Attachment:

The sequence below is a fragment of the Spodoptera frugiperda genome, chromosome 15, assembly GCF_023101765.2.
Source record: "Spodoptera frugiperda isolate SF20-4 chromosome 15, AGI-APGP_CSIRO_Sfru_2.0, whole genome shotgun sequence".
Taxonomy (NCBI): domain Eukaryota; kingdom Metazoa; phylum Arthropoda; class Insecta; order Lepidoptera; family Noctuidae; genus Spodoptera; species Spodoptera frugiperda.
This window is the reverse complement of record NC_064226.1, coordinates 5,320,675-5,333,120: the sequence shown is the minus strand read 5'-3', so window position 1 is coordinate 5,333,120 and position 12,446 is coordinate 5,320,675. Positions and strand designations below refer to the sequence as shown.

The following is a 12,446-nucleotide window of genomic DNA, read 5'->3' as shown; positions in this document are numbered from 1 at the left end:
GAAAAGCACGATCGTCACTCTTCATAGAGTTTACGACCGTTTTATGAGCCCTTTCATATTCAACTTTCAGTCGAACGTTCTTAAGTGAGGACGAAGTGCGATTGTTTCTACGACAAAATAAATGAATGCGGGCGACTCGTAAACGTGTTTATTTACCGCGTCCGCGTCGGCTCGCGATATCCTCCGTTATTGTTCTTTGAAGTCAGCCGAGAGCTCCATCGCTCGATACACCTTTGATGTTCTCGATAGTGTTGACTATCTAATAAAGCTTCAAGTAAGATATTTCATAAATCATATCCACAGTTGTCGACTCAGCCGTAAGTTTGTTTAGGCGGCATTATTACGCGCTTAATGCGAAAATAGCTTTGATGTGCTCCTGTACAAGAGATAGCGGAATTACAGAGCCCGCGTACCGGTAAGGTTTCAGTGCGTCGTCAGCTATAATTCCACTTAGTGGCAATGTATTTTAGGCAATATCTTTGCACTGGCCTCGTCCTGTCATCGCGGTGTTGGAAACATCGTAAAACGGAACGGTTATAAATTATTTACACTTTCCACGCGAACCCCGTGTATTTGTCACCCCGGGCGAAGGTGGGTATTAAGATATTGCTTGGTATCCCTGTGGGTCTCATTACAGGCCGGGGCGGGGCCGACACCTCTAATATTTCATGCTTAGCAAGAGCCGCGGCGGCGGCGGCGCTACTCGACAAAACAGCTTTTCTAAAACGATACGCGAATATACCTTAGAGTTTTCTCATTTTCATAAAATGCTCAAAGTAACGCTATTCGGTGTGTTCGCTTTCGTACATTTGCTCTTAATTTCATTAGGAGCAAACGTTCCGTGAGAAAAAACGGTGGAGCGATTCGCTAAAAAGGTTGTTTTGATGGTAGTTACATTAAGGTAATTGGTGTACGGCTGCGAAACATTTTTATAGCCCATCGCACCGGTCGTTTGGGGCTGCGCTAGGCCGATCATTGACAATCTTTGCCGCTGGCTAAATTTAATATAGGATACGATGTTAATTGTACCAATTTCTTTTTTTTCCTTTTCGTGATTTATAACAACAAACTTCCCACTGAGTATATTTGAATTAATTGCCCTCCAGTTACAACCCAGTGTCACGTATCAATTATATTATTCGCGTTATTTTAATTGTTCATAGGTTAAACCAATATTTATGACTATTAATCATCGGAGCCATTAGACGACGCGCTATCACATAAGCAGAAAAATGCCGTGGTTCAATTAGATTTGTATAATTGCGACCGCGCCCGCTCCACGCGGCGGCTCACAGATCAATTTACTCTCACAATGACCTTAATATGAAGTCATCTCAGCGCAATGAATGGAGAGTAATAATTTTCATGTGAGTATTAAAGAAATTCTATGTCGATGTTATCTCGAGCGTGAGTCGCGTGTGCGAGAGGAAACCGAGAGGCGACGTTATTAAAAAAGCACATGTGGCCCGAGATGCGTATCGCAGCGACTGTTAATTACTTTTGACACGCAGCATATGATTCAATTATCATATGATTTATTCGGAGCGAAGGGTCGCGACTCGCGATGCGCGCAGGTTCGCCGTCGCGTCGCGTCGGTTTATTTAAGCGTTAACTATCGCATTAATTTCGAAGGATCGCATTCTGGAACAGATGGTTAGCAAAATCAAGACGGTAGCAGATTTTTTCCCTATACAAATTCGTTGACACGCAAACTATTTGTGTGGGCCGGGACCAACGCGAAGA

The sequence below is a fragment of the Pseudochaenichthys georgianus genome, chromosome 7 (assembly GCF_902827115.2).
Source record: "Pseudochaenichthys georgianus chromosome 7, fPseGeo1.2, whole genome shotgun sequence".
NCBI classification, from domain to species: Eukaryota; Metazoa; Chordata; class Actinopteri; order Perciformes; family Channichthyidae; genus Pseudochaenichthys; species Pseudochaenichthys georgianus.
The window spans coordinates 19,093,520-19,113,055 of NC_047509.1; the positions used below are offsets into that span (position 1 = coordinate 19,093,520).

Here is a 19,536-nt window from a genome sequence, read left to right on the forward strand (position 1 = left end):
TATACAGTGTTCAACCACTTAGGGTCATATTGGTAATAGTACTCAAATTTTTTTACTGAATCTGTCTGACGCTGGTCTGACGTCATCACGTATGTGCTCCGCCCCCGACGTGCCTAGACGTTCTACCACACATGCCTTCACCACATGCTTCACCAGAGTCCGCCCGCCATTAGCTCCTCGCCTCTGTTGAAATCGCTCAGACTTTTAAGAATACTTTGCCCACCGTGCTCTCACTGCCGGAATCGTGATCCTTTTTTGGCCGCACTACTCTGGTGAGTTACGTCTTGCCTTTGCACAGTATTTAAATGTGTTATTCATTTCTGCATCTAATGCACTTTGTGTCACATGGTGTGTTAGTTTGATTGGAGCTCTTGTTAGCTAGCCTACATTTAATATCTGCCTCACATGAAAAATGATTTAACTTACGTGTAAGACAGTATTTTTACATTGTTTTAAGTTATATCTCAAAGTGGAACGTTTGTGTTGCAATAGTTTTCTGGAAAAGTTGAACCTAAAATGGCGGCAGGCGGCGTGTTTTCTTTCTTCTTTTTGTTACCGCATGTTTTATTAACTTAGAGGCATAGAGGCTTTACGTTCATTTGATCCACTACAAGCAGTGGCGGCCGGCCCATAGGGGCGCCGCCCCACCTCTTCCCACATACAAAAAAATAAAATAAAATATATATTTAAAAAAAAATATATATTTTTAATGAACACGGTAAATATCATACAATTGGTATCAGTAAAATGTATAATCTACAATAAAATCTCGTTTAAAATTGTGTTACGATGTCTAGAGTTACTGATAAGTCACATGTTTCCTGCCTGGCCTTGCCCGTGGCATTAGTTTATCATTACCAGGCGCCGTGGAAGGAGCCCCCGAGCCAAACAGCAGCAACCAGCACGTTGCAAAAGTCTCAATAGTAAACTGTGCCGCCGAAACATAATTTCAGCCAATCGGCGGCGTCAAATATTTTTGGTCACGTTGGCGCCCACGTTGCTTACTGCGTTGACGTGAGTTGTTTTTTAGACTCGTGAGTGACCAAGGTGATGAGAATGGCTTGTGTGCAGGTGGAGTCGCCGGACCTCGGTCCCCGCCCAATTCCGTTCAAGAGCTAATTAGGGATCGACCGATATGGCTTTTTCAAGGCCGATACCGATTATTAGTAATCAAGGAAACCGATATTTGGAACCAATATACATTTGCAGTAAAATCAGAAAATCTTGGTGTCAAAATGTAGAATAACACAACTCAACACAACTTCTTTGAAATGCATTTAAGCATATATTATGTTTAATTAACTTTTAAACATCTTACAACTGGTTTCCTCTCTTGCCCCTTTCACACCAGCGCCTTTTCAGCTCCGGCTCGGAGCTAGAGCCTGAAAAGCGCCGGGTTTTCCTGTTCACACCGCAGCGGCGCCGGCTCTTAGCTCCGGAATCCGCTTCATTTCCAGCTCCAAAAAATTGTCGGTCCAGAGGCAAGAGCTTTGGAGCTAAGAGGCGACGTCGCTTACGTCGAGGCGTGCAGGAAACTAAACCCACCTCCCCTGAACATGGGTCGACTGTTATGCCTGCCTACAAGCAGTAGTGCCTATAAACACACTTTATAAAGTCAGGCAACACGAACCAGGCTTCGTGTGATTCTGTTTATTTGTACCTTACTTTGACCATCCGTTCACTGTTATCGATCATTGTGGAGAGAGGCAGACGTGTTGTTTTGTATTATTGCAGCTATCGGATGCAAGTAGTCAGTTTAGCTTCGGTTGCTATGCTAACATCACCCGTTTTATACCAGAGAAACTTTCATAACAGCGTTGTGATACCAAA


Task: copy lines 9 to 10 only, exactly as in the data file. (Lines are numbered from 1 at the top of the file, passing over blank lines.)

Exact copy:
NCBI classification, from domain to species: Eukaryota; Metazoa; Chordata; class Actinopteri; order Perciformes; family Channichthyidae; genus Pseudochaenichthys; species Pseudochaenichthys georgianus.
The window spans coordinates 19,093,520-19,113,055 of NC_047509.1; the positions used below are offsets into that span (position 1 = coordinate 19,093,520).